Optional Deduction of State and Local General Sales TaxesSince 2004, taxpayers who itemized their deductions have had the option to deduct the Larger of (1) state and local income tax paid during the year, or (2) state and local sales tax paid during the year. This provision, which had been previously extended through 2014, provides the greatest benefit to those taxpayers who reside in a state that has no income tax (which include Alaska, Florida, Nevada, South Dakota, Texas, Washington and Wyoming). This election has been made permanent.

Above-the-Line Deduction for Qualified Tuition and Related ExpensesThis above-the-line deduction for qualified higher education tuition and related expenses had been available from 2002 through 2014. The deduction includes adjusted gross income (AGI) limitations; it is not allowed for joint filers with an AGI of $160,000 or more ($85,000 for other filing statuses). This deduction has been retroactively extended through 2016.

Tax-Free IRA Distributions For Charitable PurposesThis provision was temporarily added in 2004 and originally expired in 2011; it was not extended until late in the year during the years 2012, 2013 and 2014, thus limiting its application in those three years. The provision allows taxpayers age 70.5 and over to directly transfer (not rolled over) funds from their IRA accounts to a qualified charity. The distribution is not taxable, but it does count toward the individuals required minimum distribution (RMD) for the year. The maximum allowable transfer is $100,000 per year. No charitable deduction is allowed, as the distribution is not taxable. This provision has been made permanent; it provides four potential tax advantages:

The distribution is not included in income, thus lowering the taxpayers AGI, which in turn helps to avoid various AGI phase-outs and limitations.

Keeping the AGI lower also helps to minimize the amount of Social Security income that is subject to tax for some taxpayers.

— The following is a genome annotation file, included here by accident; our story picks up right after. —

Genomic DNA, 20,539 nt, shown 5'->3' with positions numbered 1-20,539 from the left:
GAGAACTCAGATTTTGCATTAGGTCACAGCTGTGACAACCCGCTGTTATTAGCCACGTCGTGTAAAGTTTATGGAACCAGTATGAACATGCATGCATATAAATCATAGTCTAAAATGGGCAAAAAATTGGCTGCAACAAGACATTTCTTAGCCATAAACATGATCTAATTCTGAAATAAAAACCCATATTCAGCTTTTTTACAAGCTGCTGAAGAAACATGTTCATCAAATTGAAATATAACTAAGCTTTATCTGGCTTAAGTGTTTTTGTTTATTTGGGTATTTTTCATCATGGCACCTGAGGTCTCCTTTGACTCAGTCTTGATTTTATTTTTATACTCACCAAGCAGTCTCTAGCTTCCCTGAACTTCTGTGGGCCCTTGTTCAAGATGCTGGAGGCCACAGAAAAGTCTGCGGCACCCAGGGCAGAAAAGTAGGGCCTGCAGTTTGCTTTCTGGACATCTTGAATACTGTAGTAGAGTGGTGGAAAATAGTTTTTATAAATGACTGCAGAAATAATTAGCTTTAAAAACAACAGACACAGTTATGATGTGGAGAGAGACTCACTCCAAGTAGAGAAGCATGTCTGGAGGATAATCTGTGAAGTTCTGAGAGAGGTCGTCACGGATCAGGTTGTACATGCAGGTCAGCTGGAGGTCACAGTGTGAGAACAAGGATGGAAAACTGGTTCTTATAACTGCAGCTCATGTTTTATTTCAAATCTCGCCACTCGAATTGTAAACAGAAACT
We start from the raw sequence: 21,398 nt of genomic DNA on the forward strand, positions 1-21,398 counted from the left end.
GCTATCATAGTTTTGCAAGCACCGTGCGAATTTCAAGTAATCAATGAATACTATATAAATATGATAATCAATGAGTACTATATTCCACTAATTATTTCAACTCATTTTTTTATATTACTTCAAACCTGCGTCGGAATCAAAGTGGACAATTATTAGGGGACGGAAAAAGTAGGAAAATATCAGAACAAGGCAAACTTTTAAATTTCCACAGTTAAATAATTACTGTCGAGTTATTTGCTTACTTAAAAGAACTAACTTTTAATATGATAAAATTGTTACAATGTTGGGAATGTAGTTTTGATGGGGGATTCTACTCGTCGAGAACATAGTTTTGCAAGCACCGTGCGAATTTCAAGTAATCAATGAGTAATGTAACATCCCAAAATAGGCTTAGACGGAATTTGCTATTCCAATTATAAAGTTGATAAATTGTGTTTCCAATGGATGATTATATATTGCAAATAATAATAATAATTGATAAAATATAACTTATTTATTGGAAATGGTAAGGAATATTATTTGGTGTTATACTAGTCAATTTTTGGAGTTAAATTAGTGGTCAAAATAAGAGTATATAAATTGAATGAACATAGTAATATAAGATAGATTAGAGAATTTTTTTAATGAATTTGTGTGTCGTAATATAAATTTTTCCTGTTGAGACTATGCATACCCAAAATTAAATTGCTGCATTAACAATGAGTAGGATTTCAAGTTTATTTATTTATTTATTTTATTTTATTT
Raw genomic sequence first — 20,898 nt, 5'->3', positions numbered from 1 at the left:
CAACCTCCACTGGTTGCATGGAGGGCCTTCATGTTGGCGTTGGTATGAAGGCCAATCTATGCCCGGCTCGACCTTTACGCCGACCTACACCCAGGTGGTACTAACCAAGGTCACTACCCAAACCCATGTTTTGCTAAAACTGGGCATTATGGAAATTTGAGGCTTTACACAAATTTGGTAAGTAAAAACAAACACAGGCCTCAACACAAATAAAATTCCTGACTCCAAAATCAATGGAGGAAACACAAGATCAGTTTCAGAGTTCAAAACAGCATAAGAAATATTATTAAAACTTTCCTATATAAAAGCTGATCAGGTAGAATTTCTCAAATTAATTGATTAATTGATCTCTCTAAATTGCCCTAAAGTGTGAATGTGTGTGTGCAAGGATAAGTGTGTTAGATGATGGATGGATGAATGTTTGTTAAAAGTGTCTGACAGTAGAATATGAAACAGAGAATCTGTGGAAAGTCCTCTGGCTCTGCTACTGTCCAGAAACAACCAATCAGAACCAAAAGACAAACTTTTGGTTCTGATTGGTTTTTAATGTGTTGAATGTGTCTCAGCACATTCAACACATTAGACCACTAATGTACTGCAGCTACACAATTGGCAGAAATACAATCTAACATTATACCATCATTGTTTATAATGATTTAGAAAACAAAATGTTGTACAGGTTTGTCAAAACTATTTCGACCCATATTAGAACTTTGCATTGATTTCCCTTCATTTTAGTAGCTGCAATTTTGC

Taxpayers using the standard deduction cannot get a charitable deduction, but they are essentially deducting the charitable deduction from their gross income when making contributions this way.

The transferred distribution counts towards the taxpayers RMD for the year.

Discharge of Qualified Principal Residence Indebtedness When an individual loses his or her home to foreclosure, abandonment or short sale or has a portion of his or her loan forgiven under the HAMP mortgage reduction plan, that person generally will end up with cancellation of debt (COD) income. COD income is taxable unless the taxpayer can exclude it. A taxpayer can exclude the COD income in the extent that he or she is insolvent (with debts exceeding assets immediately before the event occurs) using the insolvency exclusion.

Due to the housing market crash, in 2007, Congress added the qualified principal residence COD exclusion, which allowed taxpayers to exclude COD income to the extent that it was discharged acquisition debt. Acquisition debt is debt originally incurred to acquire a home or substantially improve itnot debt used for other purposes, which is called equity debt. However, equity debt is deemed to be discharged first, thus limiting the exclusion when both equity and acquisition debt are involved in the transaction.

The qualified principal residence COD exclusion had been previously extended but had expired at the end of 2014. This exclusion has been retroactively extended through 2016 (a twoyear extension).

Mortgage Insurance Premiums For tax years 2007 through 2014, taxpayers could deduct (as an itemized deduction) the cost of premiums for qualified mortgage insurance on a qualified personal residence (first or second home). To be deductible, the premiums must have been related to acquisition debt incurred after Dec. 31, 2006. However, this deduction phases out for higherincome taxpayers (generally those whose AGI exceeds $100,000). This provision, which had expired after 2014, has been retroactively extended through 2016, a two-year extension.

Give us a call if you would like further information….. We are here to help!

Do you have a business? Check out our blog post on the “New Tax Law Extenders for Business“.

By | 2016-01-22T10:22:51-07:00 January 22nd, 2016|Accounting, Blog|Comments Off on New Tax Law Extenders for Individuals